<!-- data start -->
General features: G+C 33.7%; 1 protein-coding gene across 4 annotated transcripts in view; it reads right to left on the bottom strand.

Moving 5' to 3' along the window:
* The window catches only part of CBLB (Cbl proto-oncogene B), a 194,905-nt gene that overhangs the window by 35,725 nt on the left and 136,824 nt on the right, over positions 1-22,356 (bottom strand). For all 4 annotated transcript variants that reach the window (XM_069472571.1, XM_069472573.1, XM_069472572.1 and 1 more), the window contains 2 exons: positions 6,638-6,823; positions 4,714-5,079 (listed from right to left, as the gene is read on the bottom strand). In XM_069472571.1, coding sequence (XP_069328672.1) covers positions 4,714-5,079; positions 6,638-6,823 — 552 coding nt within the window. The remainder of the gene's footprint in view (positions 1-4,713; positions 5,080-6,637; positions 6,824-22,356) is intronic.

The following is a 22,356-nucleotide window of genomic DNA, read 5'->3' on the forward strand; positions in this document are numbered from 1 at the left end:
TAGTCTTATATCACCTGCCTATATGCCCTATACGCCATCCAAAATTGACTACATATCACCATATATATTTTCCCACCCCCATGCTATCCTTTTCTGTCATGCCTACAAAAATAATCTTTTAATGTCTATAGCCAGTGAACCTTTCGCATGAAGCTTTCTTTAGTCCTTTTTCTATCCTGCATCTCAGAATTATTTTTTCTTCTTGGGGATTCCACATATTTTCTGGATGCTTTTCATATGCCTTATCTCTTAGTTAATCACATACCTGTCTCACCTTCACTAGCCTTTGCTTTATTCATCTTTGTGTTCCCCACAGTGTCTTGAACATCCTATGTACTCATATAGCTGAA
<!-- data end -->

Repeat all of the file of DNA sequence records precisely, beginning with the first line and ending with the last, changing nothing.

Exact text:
General features: G+C 33.7%; 1 protein-coding gene across 4 annotated transcripts in view; it reads right to left on the bottom strand.

Moving 5' to 3' along the window:
* The window catches only part of CBLB (Cbl proto-oncogene B), a 194,905-nt gene that overhangs the window by 35,725 nt on the left and 136,824 nt on the right, over positions 1-22,356 (bottom strand). For all 4 annotated transcript variants that reach the window (XM_069472571.1, XM_069472573.1, XM_069472572.1 and 1 more), the window contains 2 exons: positions 6,638-6,823; positions 4,714-5,079 (listed from right to left, as the gene is read on the bottom strand). In XM_069472571.1, coding sequence (XP_069328672.1) covers positions 4,714-5,079; positions 6,638-6,823 — 552 coding nt within the window. The remainder of the gene's footprint in view (positions 1-4,713; positions 5,080-6,637; positions 6,824-22,356) is intronic.

The following is a 22,356-nucleotide window of genomic DNA, read 5'->3' on the forward strand; positions in this document are numbered from 1 at the left end:
TAGTCTTATATCACCTGCCTATATGCCCTATACGCCATCCAAAATTGACTACATATCACCATATATATTTTCCCACCCCCATGCTATCCTTTTCTGTCATGCCTACAAAAATAATCTTTTAATGTCTATAGCCAGTGAACCTTTCGCATGAAGCTTTCTTTAGTCCTTTTTCTATCCTGCATCTCAGAATTATTTTTTCTTCTTGGGGATTCCACATATTTTCTGGATGCTTTTCATATGCCTTATCTCTTAGTTAATCACATACCTGTCTCACCTTCACTAGCCTTTGCTTTATTCATCTTTGTGTTCCCCACAGTGTCTTGAACATCCTATGTACTCATATAGCTGAA